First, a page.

||Tikkunin for Lag Ba-Omer. The text is in a single column in square type. It is followed by introductions and approbations. Next is a very brief rendition of the order of prayers for Lag Ba-Omer. The text on 3a opens with the praise of Rabbi Shimon bar Yohai, who is a spark of our teacher Moses, from the Zohar Hodesh Midrash Ruth and discusses related subjects. From 18a begins additional material on the praise of Rabbi Shimon bar Yohai in a serious of brief paragraphs beginning either Rabbi Shimon, Shimon, or Rabbi Shimon bar Yohai. From 23b are piyyutum, beginning with the piyyut Bar Yohai.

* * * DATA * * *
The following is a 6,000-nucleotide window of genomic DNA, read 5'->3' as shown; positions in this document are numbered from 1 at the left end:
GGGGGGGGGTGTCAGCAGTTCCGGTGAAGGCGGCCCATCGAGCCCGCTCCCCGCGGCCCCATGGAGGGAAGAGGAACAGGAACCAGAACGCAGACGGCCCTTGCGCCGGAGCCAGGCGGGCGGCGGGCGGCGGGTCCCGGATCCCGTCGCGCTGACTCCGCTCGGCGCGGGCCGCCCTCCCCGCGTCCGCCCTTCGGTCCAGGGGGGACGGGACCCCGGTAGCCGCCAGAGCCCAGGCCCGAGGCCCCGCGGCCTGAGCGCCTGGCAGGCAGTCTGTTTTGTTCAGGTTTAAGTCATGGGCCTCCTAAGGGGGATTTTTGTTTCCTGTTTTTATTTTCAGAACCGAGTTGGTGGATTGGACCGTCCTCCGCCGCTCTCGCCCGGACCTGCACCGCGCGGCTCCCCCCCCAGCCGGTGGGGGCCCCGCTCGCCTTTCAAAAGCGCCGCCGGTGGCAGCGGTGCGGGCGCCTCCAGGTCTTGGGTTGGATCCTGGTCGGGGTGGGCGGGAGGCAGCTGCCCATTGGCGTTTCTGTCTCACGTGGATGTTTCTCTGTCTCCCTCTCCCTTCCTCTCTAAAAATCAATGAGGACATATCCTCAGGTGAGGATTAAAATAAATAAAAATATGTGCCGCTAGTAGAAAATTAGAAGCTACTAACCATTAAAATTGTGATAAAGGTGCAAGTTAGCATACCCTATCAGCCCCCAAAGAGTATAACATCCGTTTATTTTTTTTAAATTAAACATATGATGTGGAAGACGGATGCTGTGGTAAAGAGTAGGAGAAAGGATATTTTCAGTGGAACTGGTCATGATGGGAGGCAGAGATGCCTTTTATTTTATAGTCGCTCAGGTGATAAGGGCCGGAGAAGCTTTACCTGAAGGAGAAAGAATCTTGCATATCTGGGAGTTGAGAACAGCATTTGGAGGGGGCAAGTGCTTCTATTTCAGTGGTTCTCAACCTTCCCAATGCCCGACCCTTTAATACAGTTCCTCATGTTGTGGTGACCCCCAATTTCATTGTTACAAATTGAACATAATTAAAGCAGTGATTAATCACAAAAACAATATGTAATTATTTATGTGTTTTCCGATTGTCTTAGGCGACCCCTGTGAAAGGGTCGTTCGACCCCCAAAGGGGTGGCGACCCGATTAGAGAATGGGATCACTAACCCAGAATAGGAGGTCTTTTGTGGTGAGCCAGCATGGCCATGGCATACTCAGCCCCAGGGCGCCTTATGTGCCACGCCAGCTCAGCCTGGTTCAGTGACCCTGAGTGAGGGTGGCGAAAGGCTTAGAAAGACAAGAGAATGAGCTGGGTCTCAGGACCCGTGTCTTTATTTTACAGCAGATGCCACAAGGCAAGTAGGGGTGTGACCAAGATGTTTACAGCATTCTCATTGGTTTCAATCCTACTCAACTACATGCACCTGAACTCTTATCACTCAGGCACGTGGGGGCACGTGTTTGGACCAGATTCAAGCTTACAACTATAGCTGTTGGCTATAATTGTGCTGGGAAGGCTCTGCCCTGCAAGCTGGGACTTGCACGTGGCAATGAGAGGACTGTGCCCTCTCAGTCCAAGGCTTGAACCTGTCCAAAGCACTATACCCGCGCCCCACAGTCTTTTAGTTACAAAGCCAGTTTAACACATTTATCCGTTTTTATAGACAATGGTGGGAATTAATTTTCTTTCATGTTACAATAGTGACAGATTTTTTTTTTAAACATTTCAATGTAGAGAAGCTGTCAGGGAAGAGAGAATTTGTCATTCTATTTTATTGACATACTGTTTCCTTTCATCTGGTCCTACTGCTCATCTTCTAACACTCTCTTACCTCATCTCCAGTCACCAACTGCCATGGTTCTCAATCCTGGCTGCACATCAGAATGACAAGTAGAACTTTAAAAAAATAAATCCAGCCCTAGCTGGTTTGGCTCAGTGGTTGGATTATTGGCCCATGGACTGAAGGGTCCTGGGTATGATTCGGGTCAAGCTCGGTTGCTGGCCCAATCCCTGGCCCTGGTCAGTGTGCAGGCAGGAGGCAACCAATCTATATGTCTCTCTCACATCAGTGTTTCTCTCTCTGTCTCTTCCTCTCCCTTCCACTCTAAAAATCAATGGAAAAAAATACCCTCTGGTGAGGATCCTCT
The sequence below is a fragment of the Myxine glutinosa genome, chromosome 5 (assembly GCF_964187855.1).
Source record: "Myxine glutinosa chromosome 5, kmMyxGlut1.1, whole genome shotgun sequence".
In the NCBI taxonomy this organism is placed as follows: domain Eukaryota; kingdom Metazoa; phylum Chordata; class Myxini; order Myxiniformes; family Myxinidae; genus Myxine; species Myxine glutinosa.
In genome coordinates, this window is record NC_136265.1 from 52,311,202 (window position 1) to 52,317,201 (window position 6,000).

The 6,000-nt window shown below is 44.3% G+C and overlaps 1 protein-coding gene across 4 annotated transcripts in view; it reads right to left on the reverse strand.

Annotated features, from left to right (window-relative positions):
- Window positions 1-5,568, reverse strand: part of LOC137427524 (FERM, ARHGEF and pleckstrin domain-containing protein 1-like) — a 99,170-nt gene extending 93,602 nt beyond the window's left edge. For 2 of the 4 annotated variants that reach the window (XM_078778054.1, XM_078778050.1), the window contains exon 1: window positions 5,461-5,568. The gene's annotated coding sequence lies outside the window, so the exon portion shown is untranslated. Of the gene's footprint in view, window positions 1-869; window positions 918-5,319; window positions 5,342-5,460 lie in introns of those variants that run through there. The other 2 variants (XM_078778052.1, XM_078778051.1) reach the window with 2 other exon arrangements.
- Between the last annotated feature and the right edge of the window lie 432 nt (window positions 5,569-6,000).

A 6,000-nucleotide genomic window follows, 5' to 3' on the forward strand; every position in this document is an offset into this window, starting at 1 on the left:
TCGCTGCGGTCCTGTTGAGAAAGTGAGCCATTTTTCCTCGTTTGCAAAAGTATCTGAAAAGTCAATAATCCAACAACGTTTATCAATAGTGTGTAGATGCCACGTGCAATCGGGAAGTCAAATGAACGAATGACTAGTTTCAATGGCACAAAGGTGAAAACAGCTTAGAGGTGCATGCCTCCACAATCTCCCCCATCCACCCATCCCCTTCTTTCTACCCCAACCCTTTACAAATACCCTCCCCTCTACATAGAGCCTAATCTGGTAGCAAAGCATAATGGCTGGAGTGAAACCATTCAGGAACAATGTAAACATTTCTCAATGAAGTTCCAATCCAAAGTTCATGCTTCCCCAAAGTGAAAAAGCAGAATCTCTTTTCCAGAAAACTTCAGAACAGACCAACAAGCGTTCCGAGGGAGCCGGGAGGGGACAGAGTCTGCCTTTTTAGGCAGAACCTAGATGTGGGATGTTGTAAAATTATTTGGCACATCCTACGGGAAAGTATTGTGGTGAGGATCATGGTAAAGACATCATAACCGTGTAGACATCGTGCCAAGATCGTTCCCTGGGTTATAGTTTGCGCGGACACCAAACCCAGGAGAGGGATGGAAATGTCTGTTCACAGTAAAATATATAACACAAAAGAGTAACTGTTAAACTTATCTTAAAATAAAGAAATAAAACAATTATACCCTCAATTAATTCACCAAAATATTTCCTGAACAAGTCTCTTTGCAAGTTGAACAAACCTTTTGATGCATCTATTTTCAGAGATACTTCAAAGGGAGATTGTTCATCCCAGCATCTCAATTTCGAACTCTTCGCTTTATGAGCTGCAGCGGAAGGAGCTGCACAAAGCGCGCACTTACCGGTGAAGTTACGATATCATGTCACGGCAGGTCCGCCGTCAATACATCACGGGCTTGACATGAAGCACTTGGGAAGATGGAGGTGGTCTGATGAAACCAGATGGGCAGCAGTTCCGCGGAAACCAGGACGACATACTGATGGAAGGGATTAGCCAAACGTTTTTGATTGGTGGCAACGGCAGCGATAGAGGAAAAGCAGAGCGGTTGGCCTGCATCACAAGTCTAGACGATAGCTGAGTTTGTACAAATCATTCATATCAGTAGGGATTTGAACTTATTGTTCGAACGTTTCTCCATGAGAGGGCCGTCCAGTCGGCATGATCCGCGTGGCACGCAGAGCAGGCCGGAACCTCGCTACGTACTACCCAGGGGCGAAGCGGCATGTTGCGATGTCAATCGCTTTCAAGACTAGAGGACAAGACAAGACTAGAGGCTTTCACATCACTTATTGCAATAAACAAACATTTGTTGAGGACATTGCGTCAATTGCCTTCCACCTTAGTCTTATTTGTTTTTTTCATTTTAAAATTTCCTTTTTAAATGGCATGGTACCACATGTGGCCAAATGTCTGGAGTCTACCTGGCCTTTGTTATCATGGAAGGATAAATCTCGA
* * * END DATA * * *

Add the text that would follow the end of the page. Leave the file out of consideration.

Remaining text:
Hillula (festivity), originally referring to a wedding celebration (cf. Ber. 30b–31a), now most often refers to the anniversary of the death of famous rabbis and scholars, occasions often celebrated by popular pilgrimages and rejoicings. According to a late homiletic interpretation (Moses Alsheikh on Job 30:23) the death of a saintly man is a kind of mystical marriage of his soul with God. The most famous of these public hillula celebrations take place on Lag ba-Omer, the traditional anniversary of the death of R. Shimon bar Yohai, in Meron. It originated in the 16th–17th centuries. As early as in the time of R. Isaac Luria (16th century) Jews went on Lag ba-Omer to the traditional graves of R. Shimon bar Yohai and his son R. Eleazar, where they would eat, drink, and be merry. Even R. Luria himself “brought his small son there together with his whole family and they cut his hair there according to the well-known custom and they spent a day of feasting and celebration” (R. Hayyim Vital, Sha'ar ha-Kavvanot, 2 (1963), 191). The “kindling” is characteristic of the hillula in Meron, where the celebrants threw costly garments and money into the burning oil. At the end of the 19th century the rabbis were still strongly protesting the burning of clothes, which they saw as a transgression against the prohibition of purposeless waste, but to no avail. The “kindling” is accompanied by singing and ecstatic dancing. On the next day is the ceremony in which young boys are given their first haircut. The locks of hair are also thrown in the fire. In Israel great numbers from the various communities make the pilgrimage to Meron.